Space

October 12, 2012

ATK awarded $50 million contract for NASA’s Advanced Concept Booster Development for SLS

ATK announced Oct. 9 that NASA has awarded the company a $50 million contract to complete engineering development and risk reduction tests as part of the Advanced Concept Booster Development for the Space Launch System.

“We are thrilled to have the opportunity to work with NASA to further reduce costs on the SLS program while providing advanced technology to enhance the capability of America’s heavy launch system,” said Charlie Precourt, ATK vice president and general manager, Space Launch Division. “We appreciate NASA’s focus on addressing the challenges of enhancing performance.”

ATK’s effort focuses on overcoming key technological challenges in developing advanced booster requirements for NASA’s SLS program. Tasks within the scope of ATK’s award include development of a lithium-ion battery-powered electric thrust vector control system; high-performance propellant; lightweight composite rocket motor case; and an advanced nozzle. All of these developments will culminate with an integrated booster static test firing of these technologies. All of these tasks use cost-saving processes and materials that reduce cost and help lower risk as NASA moves towards a higher-performing booster in the future.

“This program will not only demonstrate a higher-performing booster, it will verify our affordability initiatives, which are key to sustainability as we move forward,” said Precourt. “Our advanced booster design incorporates innovations that deliver greater performance than current NASA requirements, while also providing higher reliability and lower costs.”

ATK’s advanced booster concept leverages the company’s human-rated experience on the Space Shuttle and five-segment first stage programs in conjunction with its extensive commercial heritage in supporting Delta, Antares, Pegasus and Taurus programs.

“Investing with ATK during this early development phase enables NASA to achieve the goal of having a safe and affordable human space exploration program,” said Precourt.

 




All of this week's top headlines to your email every Friday.


 
 

 

Headlines April 18, 2014

Business: Lockheed to Lose 17 F-35s Under Automatic Pentagon Cuts - Pentagon will cut 17 of the 343 F-35 fighters it planned to buy from Lockheed Martin in fiscal 2016 through 2019 unless Congress repeals automatic budget cuts, according to a new Defense Department report. DOD looking for ways not to break MH-60R helo deal - The...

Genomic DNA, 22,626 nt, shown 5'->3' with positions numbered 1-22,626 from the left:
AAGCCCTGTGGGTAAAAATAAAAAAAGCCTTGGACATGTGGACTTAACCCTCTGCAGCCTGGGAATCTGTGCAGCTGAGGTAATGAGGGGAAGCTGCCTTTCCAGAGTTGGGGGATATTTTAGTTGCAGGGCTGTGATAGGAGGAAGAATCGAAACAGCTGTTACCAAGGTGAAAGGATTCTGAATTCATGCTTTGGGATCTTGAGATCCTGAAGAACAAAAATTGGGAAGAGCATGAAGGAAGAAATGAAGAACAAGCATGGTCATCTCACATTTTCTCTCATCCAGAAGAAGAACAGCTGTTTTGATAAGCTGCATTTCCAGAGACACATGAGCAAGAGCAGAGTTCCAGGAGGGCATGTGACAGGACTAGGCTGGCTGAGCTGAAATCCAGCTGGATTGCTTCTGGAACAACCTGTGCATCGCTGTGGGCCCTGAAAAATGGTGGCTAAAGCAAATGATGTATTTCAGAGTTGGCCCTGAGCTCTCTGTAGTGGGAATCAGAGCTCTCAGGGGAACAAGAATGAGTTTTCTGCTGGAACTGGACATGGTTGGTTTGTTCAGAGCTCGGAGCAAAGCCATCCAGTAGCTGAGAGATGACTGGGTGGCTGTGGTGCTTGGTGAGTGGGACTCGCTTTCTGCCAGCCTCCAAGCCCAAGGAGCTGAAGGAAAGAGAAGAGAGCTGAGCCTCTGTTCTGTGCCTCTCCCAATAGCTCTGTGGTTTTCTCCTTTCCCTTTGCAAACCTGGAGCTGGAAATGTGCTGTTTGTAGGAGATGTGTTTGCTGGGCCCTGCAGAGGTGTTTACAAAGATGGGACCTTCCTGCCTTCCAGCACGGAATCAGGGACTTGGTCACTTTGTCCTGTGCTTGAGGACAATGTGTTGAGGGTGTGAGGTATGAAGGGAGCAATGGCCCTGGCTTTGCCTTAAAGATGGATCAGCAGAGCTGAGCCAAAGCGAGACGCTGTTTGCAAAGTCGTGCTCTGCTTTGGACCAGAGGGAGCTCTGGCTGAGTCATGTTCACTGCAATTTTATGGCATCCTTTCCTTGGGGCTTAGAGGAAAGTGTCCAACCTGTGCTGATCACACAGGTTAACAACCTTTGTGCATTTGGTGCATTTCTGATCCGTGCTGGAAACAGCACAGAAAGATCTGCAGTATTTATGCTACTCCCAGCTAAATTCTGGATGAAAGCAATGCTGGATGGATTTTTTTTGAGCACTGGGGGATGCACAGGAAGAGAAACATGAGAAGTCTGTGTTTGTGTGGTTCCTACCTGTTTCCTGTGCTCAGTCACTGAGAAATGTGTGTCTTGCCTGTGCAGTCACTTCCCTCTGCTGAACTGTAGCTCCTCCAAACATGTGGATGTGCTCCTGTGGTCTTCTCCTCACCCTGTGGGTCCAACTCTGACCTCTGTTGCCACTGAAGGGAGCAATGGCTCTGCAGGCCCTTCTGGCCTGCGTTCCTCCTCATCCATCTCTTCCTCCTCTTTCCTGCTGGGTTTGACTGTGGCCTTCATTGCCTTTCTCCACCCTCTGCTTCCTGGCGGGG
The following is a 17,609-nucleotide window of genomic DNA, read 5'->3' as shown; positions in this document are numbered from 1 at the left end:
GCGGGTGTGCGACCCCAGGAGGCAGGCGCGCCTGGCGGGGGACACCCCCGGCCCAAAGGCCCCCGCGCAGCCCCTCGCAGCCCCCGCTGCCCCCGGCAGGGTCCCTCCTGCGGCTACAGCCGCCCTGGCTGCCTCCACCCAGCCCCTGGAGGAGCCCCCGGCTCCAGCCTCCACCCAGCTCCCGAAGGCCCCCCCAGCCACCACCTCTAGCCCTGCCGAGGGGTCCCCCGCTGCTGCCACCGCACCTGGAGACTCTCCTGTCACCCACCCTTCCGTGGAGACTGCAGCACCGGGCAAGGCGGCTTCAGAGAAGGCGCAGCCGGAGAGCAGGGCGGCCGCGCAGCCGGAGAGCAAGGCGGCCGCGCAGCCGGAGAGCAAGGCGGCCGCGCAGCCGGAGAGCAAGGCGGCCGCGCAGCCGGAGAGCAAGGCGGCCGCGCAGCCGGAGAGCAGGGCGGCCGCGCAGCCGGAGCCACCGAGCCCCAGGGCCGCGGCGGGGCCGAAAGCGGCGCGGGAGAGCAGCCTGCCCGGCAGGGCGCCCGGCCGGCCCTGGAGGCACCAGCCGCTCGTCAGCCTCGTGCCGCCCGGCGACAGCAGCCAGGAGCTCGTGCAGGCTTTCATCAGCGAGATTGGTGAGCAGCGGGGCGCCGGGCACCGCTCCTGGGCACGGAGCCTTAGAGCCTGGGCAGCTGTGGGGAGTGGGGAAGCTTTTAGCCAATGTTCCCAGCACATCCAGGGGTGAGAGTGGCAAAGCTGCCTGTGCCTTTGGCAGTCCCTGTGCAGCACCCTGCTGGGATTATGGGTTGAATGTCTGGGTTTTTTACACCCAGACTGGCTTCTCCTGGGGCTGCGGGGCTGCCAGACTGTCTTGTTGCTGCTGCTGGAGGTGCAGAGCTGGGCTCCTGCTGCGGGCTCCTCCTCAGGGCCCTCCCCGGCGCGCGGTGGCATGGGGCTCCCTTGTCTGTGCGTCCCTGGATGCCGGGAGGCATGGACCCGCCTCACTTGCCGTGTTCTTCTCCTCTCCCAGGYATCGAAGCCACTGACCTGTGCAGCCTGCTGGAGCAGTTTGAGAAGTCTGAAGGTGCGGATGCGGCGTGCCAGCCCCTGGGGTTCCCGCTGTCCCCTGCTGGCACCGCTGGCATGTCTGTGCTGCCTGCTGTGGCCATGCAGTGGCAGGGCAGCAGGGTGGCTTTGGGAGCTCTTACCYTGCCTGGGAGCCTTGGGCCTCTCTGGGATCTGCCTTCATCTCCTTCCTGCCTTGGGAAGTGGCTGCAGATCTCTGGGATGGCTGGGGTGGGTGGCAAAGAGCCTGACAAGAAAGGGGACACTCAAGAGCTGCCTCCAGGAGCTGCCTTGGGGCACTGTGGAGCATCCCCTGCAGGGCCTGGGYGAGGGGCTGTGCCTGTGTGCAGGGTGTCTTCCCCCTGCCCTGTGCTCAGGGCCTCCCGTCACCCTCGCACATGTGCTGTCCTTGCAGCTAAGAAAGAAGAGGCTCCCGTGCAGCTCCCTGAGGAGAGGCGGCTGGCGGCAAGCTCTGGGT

News Briefs April 18, 2013

U.S. military deaths in Afghanistan at 2,177 As of April 15, 2014, at least 2,177 members of the U.S. military had died in Afghanistan as a result of the U.S.-led invasion of Afghanistan in late 2001, according to an Associated Press count. At least 1,802 military service members have died in Afghanistan as a result...
 
 
LM-F35-hours

F-35 fleet surpasses 15,000 flying hours

The Lockheed Martin F-35 Lightning II fleet recently surpassed 15,000 flight hours, marking a major milestone for the program.  “Flying 15,000 hours itself demonstrates that the program is maturing, but what I think is e...
 

 
nasa-cassini

NASA Cassini images may reveal birth of new Saturn moon

NASA’s Cassini spacecraft has documented the formation of a small icy object within the rings of Saturn that may be a new moon, and may also provide clues to the formation of the planet’s known moons. Images taken w...
 
 

NASA completes LADEE mission with planned impact on Moon’s surface

Ground controllers at NASA’s Ames Research Center in Moffett Field, Calif., have confirmed that NASA’s Lunar Atmosphere and Dust Environment Explorer spacecraft impacted the surface of the moon, as planned, between 9:30 and 10:22 p.m., PDT, April 17. LADEE lacked fuel to maintain a long-term lunar orbit or continue science operations and was intentionally sent...
 
 
Photograph courtesy of NASA Ames/SETI Institute/JPL-Caltech

NASA’s Kepler telescope discovers first Earth-size planet in ‘habitable zone’

Photograph courtesy of NASA Ames/SETI Institute/JPL-Caltech Kepler-186f resides in the Kepler-186 system about 500 light-years from Earth in the constellation Cygnus. The system is also home to four inner planets, seen lined up...
 




0 Comments


Be the first to comment!


Leave a Reply

Your email address will not be published. Required fields are marked *

You may use these HTML tags and attributes: <a href="" title=""> <abbr title=""> <acronym title=""> <b> <blockquote cite=""> <cite> <code> <del datetime=""> <em> <i> <q cite=""> <strike> <strong>